Study Finds OA Highly Heritable Compared with Other Rheumatic Diseases
Background & Objectives: Musculoskeletal pain conditions are among the most common causes of disability worldwide, with osteoarthritis (OA) being the most prevalent. The genetic contribution to OA, especially in the hip, has been reported to be high, but OA’s heritability (i.e., the total genetic contribution to a trait) compared with other common rheumatic diseases is largely unknown.
Previous studies of the heritability of musculoskeletal disease tend to report heritabilities between ~20% and 80%. The largely varying estimates across different cohorts with different settings and inclusion criteria make the interpretation of the findings challenging because no direct comparison between diseases is possible.
Magnusson et al. sought to compare how much genetics contributes to osteoarthritis with the genetic contribution to other rheumatic/musculoskeletal diseases (RMDs) in the same population, and to explore the role of any shared genetics between OA and other rheumatic/musculoskeletal diseases.
The researchers used data from the Swedish Twin Registry, a national twin registry containing data on all Swedish twins born between 1911 and 1980, as well as the Swedish National Patient Register. The researchers estimated the heritability of OA in 59,970 twins aged 35 years or older, and compared it with other musculoskeletal pain conditions, including back and neck pain, shoulder pain, rheumatoid arthritis (RA), spondylarthritis including psoriatic arthritis (SpA/PSA), myalgia and osteoporosis.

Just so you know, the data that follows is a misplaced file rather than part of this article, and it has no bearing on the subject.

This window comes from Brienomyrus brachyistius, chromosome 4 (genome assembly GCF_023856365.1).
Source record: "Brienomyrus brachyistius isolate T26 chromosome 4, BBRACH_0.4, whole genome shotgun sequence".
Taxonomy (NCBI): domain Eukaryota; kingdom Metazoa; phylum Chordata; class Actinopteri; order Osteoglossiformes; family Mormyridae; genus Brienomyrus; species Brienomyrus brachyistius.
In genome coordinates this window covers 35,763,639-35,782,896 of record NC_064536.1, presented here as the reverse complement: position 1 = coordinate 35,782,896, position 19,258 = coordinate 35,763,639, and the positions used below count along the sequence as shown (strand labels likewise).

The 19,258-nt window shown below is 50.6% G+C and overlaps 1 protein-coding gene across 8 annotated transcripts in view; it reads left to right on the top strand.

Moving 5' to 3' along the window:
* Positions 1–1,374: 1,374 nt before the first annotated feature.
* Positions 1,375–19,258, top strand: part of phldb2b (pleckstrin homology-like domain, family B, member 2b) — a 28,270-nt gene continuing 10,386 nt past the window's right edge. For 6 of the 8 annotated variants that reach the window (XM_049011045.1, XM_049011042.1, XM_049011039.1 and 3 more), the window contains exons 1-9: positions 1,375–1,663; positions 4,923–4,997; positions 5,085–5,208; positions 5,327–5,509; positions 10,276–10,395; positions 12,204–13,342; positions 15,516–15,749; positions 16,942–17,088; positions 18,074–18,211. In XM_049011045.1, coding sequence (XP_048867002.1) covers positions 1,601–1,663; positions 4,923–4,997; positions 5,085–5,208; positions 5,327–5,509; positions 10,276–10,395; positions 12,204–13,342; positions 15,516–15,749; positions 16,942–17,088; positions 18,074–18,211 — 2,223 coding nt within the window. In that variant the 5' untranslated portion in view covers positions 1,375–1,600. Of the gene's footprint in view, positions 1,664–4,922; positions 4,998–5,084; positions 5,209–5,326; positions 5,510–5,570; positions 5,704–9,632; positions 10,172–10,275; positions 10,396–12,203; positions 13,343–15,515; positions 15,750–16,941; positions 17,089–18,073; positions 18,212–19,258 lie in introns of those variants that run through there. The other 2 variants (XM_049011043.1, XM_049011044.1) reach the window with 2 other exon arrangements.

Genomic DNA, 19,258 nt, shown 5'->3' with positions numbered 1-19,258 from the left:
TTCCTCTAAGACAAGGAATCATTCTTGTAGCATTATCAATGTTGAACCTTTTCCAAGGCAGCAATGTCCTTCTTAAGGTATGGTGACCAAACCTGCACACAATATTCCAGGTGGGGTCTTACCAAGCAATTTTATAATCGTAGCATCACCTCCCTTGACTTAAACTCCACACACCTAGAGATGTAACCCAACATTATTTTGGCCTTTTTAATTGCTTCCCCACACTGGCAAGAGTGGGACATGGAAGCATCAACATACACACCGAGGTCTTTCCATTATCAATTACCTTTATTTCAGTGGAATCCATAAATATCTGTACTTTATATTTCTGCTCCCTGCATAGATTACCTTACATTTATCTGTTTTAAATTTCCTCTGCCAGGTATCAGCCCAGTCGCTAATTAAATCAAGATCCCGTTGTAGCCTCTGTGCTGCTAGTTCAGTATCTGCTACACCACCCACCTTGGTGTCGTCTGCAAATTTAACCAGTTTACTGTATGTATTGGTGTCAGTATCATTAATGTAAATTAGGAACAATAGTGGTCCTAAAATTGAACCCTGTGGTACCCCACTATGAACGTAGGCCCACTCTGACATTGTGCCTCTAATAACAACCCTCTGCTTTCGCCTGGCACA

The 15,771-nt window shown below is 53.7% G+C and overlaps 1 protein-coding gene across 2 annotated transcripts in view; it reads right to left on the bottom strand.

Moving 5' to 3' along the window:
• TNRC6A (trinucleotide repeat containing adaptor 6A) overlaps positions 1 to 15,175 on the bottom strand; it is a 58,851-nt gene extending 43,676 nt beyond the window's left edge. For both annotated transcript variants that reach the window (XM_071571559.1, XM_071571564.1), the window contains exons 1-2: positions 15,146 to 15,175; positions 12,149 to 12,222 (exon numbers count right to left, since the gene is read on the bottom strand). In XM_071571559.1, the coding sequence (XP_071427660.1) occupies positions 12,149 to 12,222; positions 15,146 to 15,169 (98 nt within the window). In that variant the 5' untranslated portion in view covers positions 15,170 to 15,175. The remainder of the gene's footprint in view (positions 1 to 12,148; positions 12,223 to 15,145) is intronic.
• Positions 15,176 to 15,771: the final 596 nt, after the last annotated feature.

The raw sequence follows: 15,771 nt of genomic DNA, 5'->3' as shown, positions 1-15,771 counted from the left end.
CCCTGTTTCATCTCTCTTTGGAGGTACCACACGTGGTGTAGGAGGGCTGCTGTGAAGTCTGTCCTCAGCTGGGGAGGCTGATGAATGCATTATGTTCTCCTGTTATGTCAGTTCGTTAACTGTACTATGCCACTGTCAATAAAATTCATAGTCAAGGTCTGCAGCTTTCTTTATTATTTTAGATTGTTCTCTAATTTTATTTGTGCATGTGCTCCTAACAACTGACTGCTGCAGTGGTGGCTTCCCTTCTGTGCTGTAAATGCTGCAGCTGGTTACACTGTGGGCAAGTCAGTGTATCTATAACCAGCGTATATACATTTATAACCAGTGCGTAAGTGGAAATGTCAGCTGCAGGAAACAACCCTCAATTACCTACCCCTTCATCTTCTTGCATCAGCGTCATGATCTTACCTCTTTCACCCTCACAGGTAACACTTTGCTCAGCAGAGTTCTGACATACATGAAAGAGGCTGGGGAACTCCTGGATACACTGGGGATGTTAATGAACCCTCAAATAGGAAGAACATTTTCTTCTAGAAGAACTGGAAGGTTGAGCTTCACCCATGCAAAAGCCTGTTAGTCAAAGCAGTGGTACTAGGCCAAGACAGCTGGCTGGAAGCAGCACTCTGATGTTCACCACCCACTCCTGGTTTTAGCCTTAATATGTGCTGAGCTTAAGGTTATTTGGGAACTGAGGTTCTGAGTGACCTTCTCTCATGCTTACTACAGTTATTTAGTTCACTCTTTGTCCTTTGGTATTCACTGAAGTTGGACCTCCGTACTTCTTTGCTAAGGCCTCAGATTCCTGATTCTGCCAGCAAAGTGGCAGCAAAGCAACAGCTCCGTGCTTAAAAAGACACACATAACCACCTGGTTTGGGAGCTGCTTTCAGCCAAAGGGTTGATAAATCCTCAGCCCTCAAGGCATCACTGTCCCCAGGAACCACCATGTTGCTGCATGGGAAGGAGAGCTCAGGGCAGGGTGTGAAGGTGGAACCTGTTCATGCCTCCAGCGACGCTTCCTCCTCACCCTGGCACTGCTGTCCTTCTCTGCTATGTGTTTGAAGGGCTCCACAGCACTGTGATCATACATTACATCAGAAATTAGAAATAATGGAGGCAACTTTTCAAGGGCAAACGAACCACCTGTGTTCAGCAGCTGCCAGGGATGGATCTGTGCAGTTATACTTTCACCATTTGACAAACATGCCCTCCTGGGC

The twins were followed until 2017 (i.e., for up to 20 years). Family-based studies are useful in disentangling the relative contribution of genetic and environmental factors to a disease because they allow for the estimation of heritability or to a combination of traits. The researchers estimated how much covariance between OA and each of the other rheumatic conditions could be explained by genetics by studying phenotypic correlations in classical, bivariate twin models.
Any-site OA and hip OA (50% and 64%, respectively) were among the most heritable RMDs compared with fibromyalgia—the lowest at 23%—and spondylarthritis, the highest at 63%. The highest phenotypic correlations were between OA (any joint site) and shoulder pain in the same individual, of which 70% could be explained by shared genetics.
OA has relatively large heritability compared with other RMDs. The co- existence of OA and shoulder pain, as well as back pain, was common and could often be explained by genetic factors.
For complete details, including source material, refer to the full study.
Excerpted and adapted from:
Magnusson K, Turkiewicz A, Rydén M, et al. Genetic influence to osteoarthritis versus other rheumatic diseases. Arthritis Rheumatol. 2024 Feb;76(2):206–215.